Roast Boneless Leg of Lamb with Potatoes, Lemon, and Marjoram

No ordinary roast, this boneless leg of lamb is fit for both Easter and Passover feasts. The lamb meat is studded with slivers of garlic, marinated overnight in lemon and marjoram, and then roasted with russet potatoes, an uncomplicated technique that infuses the potatoes with the bright flavors of the marinade.

  • Servings: 8
Roast Boneless Leg of Lamb with Potatoes, Lemon, and Marjoram

Source: Martha Stewart Living, April 2007


  • 1 boneless leg of lamb (about 4 pounds; not tied), trimmed of excess fat
  • 4 garlic cloves (2 thinly sliced, 2 crushed)
  • Juice of 2 lemons (about 1/2 cup)
  • 3 tablespoons coarsely chopped fresh marjoram, plus sprigs for garnish
  • 5 tablespoons extra-virgin olive oil
  • Coarse salt and freshly ground pepper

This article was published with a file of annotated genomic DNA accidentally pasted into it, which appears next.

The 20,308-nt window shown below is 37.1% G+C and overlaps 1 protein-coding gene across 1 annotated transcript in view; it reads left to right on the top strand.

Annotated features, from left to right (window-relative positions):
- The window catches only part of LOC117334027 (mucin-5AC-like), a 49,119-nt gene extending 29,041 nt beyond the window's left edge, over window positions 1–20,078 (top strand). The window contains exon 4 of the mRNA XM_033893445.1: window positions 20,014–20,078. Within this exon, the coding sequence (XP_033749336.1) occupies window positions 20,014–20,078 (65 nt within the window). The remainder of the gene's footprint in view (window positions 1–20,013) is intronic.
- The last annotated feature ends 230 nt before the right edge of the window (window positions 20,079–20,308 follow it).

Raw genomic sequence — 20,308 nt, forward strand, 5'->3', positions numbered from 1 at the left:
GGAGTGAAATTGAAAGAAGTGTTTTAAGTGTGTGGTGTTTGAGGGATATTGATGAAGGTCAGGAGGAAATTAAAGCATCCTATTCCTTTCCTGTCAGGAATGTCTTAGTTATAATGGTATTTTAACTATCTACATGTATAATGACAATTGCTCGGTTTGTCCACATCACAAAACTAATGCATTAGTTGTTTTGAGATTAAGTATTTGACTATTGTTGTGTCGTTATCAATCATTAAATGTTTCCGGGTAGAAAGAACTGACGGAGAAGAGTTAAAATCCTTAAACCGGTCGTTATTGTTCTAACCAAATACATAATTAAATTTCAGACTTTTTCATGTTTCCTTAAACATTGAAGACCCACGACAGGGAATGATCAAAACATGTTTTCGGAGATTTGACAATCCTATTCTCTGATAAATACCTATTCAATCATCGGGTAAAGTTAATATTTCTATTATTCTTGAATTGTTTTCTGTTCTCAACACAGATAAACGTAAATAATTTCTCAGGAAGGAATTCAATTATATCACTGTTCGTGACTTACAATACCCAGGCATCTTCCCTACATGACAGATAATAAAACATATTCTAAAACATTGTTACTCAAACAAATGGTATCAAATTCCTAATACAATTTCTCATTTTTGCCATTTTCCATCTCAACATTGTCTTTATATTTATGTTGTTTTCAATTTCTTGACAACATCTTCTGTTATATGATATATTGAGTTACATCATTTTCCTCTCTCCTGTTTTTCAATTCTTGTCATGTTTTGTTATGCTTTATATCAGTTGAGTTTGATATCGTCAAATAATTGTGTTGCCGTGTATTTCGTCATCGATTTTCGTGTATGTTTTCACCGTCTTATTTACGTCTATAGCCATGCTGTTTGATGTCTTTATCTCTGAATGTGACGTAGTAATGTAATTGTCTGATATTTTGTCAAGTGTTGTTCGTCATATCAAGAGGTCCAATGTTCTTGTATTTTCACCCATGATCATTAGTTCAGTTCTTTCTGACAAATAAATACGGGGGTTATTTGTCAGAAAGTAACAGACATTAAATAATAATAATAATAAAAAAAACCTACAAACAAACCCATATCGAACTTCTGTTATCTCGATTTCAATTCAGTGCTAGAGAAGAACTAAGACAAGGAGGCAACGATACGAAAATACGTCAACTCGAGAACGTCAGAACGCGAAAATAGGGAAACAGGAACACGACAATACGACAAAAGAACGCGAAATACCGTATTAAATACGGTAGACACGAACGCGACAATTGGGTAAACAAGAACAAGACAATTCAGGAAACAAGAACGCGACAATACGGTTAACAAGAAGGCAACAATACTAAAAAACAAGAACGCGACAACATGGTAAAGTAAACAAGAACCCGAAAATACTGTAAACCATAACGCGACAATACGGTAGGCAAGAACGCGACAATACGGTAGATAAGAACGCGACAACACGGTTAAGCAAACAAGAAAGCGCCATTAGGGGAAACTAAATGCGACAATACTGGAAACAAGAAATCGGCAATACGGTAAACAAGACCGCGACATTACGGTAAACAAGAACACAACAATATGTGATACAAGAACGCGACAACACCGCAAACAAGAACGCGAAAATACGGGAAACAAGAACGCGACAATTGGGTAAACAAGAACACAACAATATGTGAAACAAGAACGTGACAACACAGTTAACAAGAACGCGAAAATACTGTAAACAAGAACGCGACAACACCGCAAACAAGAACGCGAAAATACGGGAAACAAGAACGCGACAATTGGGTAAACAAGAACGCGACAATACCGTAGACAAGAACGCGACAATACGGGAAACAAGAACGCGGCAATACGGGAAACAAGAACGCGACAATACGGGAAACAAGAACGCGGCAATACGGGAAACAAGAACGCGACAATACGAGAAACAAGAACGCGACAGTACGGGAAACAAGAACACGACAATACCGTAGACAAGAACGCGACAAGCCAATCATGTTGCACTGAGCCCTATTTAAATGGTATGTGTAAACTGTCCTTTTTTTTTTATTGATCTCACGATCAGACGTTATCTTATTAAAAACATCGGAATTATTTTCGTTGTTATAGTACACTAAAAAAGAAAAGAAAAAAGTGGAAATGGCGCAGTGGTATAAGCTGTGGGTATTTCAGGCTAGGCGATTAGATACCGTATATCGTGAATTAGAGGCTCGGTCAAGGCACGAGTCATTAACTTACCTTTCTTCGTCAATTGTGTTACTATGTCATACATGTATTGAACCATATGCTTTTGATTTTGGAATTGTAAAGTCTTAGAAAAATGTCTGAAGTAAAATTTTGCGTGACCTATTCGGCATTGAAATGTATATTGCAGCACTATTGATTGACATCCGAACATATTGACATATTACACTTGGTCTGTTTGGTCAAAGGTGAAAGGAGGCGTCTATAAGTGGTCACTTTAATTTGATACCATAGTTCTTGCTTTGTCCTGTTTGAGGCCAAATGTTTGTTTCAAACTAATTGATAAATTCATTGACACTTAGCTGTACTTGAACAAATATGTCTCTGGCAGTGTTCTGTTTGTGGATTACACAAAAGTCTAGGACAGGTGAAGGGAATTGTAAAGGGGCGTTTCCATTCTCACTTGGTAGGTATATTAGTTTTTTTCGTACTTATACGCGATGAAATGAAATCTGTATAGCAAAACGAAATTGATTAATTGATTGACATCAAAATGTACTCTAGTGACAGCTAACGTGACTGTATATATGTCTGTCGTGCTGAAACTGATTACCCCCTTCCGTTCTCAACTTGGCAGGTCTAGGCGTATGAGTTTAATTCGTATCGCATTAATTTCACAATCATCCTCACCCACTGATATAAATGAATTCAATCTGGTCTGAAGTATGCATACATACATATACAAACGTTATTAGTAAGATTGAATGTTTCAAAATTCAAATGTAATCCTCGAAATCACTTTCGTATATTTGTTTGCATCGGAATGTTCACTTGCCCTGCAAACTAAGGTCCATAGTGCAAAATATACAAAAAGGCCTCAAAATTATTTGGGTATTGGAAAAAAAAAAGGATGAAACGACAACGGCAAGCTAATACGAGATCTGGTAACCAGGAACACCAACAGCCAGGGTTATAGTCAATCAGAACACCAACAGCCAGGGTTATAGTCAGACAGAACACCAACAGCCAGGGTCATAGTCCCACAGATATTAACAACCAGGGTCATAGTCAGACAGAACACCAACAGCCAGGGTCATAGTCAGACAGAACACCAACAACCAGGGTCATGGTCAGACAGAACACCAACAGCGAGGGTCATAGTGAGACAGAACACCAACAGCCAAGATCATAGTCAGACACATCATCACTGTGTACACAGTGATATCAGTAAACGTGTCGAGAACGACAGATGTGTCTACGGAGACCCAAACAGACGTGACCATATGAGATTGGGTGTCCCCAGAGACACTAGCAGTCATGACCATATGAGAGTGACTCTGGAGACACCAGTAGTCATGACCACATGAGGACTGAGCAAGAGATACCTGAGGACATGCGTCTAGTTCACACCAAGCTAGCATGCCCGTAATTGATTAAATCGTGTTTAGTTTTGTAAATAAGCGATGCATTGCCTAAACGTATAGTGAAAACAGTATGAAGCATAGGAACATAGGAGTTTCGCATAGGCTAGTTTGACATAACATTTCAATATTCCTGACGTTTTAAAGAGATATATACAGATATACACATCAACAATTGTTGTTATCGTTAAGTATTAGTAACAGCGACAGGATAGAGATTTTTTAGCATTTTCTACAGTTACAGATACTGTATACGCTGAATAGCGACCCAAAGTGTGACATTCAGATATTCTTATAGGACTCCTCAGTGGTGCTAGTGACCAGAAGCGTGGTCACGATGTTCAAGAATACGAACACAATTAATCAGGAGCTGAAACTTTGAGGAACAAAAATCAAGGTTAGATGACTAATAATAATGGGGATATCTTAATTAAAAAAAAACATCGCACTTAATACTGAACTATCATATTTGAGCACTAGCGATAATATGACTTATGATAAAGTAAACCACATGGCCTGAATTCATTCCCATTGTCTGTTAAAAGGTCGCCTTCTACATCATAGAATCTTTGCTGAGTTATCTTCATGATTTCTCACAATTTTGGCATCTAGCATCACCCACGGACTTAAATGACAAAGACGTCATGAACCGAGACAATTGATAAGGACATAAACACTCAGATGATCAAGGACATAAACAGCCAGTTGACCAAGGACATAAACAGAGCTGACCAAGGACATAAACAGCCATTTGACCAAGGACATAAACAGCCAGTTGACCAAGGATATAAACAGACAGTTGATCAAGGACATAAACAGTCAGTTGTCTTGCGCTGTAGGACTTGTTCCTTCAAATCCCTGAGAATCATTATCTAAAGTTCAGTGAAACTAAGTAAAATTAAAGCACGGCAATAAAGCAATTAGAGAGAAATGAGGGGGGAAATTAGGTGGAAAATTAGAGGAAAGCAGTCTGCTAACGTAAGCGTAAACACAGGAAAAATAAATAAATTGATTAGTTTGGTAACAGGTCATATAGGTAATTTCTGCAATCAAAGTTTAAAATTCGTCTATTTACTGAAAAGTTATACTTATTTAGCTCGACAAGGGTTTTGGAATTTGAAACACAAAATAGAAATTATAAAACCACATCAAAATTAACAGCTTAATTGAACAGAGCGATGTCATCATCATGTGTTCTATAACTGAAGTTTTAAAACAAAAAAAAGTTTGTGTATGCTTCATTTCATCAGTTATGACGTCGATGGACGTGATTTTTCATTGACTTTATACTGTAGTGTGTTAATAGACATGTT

• 2 russet potatoes (about 2 1/2 pounds)


  1. Place lamb in a large, shallow, nonreactive dish. Using a paring knife, make 1/2-inch-deep slits all over lamb, spacing 2 inches apart; insert 1 garlic slice into each slit. Pour lemon juice over top. Add marjoram, crushed garlic, and 3 tablespoons oil to dish. Turn lamb to coat.

  2. Place 3 long pieces of kitchen twine parallel to one another on a cutting board, about 3 inches apart. Fold lamb, and place on top of twine. Tie each piece around lamb to secure. Return to dish. Cover, and refrigerate at least 12 hours (up to 1 day), turning once.

  3. Remove lamb from marinade; reserve marinade. Season lamb with salt and pepper; transfer to a roasting pan. Let stand at room temperature 45 minutes.

  4. Preheat oven to 425 degrees. Peel potatoes; quarter lengthwise, and halve crosswise. Arrange potatoes around lamb; season with salt and drizzle with remaining 2 tablespoons oil. Toss to coat.

  5. Pour marinade over lamb and potatoes. Roast 20 minutes. Reduce oven to 400 degrees, and roast until an instant-read thermometer registers 130 degrees for medium-rare, 40 to 45 minutes. Remove from oven. Tent with foil; let rest 10 minutes. Serve garnished with marjoram.


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